This painful question has been asked many times in my couples’ therapy sessions. It’s put out there as people connect with the bewilderment of the situation, underpinned by sadness at the disconnection that’s become part of their daily lives. As a therapist I believe it’s a great question to ask – in my experience curious clients get more out of therapy. However, unlike in individual therapy, there will be two narratives in the room. Two stories. And one may be more simplistic.
But however difficult it is to have someone hold a mirror up to our behaviour, that’s how we get our answers.
This is particularly true when a betrayal has brought the couple into therapy. One, attention-focusing, morally-trangressive ‘bad’, that gifts the injured party a trump card that can be thrown down every time it gets heated. You don’t get to say anymore! An affair is the obvious example, but abuses of trust appear in many guises.
This was illustrated beautifully in the TV comedy, ‘State of the Union’, based on one couples experience of marital breakdown. Episode two sees their heated debate on what route got them to this point of sadness and anger, with the betrayed husband offering an “as the crow flies” approach to their journey, meaning ‘you cheated, obviously’. However, the unfaithful wife gives a more complex explanation, highlighting the daily hurts and injustices each inflicted upon the other, knowingly or otherwise. Her opinion is rejected by the affronted husband (it would be a short series otherwise!), and his trump card of betrayal is played again…and again…and again.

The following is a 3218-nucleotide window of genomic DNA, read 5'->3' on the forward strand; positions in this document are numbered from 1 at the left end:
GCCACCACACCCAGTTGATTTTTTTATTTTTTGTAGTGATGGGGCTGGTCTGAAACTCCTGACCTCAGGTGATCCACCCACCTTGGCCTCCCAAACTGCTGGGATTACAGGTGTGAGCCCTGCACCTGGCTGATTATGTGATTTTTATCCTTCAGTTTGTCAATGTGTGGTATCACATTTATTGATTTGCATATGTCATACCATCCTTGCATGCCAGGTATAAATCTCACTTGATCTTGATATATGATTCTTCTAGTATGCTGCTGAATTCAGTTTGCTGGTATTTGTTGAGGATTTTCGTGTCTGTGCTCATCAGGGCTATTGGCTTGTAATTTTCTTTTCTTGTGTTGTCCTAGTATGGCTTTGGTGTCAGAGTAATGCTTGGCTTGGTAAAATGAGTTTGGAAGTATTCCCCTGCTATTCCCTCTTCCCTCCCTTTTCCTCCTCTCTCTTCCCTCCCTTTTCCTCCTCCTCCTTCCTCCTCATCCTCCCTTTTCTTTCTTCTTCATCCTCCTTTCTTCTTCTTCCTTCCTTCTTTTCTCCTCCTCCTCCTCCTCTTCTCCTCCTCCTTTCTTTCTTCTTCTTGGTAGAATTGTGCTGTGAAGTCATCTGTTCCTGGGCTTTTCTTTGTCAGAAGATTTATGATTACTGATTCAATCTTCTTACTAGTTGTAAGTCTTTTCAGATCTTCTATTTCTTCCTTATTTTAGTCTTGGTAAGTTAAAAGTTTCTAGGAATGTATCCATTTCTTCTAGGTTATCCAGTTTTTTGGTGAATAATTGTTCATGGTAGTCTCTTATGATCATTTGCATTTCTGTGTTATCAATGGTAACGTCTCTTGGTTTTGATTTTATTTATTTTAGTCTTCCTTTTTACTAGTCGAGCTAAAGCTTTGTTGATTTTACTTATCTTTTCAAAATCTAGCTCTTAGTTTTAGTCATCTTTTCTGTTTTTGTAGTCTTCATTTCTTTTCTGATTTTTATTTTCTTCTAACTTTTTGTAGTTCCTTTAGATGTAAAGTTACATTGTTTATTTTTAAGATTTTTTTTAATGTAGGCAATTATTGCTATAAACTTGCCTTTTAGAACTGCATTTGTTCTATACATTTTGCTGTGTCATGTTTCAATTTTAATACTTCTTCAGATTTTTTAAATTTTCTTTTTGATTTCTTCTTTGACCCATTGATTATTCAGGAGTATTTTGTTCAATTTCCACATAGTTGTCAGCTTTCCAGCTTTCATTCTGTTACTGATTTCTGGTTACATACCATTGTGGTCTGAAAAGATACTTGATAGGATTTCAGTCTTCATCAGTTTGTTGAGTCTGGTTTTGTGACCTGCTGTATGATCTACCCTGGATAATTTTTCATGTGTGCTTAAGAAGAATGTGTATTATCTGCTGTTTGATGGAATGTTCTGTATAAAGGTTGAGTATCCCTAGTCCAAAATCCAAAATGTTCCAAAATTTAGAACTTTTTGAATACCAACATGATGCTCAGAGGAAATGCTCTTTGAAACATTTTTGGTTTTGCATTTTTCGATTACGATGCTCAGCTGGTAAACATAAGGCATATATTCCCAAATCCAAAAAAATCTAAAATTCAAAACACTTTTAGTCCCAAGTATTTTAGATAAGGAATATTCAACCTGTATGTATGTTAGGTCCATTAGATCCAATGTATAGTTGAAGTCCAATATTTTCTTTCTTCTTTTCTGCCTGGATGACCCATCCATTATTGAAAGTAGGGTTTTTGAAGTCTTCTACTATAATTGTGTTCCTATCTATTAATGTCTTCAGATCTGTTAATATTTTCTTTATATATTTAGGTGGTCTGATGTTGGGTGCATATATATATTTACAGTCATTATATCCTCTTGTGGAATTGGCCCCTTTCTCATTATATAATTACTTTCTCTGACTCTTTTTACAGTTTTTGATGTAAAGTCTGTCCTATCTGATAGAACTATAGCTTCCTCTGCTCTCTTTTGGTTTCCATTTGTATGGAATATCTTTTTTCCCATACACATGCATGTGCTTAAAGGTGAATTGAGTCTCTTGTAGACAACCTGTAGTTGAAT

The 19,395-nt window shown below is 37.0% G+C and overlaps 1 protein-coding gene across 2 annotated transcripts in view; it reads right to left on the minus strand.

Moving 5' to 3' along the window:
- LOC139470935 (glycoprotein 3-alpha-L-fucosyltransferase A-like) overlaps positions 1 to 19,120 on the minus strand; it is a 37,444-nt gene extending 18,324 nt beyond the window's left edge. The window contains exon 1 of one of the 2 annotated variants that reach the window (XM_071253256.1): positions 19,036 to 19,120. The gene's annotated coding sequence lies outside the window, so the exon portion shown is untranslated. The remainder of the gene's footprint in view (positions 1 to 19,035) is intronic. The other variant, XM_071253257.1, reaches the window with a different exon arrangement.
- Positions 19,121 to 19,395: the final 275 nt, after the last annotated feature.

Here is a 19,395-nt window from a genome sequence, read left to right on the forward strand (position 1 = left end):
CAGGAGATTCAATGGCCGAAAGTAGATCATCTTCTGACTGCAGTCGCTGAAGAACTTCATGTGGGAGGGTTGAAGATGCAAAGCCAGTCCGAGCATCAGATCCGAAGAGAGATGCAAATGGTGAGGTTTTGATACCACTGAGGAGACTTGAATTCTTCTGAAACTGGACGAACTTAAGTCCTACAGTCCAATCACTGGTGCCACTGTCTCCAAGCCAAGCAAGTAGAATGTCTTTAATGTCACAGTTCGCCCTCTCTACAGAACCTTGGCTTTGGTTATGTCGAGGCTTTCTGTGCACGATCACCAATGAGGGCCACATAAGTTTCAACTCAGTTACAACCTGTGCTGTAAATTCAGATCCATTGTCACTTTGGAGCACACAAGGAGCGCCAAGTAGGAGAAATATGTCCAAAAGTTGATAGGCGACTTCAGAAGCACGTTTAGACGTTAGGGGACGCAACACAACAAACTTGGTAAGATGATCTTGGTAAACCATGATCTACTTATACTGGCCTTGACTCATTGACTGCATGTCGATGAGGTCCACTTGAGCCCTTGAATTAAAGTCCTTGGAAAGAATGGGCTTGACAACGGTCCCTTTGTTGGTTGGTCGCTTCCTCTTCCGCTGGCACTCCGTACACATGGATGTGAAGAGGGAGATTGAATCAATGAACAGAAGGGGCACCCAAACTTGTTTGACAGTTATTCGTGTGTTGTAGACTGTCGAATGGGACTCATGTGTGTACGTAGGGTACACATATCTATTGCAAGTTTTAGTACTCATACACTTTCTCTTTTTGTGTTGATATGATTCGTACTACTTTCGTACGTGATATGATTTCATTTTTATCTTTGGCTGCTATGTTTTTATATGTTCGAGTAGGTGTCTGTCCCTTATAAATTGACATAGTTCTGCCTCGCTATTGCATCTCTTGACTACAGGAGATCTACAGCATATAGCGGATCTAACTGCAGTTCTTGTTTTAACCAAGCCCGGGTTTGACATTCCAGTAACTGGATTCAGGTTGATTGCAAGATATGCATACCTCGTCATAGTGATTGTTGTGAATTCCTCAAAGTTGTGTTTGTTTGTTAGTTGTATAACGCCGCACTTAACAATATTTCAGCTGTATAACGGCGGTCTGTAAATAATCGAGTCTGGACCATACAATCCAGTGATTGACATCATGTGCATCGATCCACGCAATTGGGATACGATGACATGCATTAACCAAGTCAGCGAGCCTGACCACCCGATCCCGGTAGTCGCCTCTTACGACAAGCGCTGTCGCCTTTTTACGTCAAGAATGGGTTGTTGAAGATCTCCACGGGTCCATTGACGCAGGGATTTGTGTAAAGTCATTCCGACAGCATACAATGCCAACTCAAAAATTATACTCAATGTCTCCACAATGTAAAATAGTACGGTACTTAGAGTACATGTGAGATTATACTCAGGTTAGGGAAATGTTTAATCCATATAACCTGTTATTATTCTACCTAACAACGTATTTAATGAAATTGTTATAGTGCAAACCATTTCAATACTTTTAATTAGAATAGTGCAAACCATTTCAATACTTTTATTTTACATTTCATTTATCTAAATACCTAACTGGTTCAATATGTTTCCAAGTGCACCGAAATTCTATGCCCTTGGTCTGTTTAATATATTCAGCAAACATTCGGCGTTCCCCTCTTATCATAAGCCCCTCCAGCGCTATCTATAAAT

But however difficult it is to have someone hold a mirror up to our behaviour, that’s how we reach answers.
No-one enjoys hearing how we let others down, made them feel unimportant or acted in our own interests once too often – we want to see ourselves as the good guy. However the reality is that we all go off course from time to time, and unless we recognise this and know how to course-correct, we can lose track of one another. Squabbles or all-out battles can make it difficult to let go of the hurt.
More effective is to take a neutral approach and see each of us as a wounded party. Both partners will have sustained psychological injuries from being within the relationship, and whilst a betrayal requires a meaningful apology for the deep hurt caused and trust can only be rebuilt slowly, the behaviour needs to be seen within the context of the whole relationship. A motivated couple can begin to explore their problems from a curious perspective that integrates both their stories, and learn ways to recognise and resolve conflicts as a result of the tools provided. Partners can begin to rebuild trust and improve communication that may have eroded the quality of their interactions.
It means it’s time to put the trump card back in the pack.
Get in touch to find out more about CBT for couples.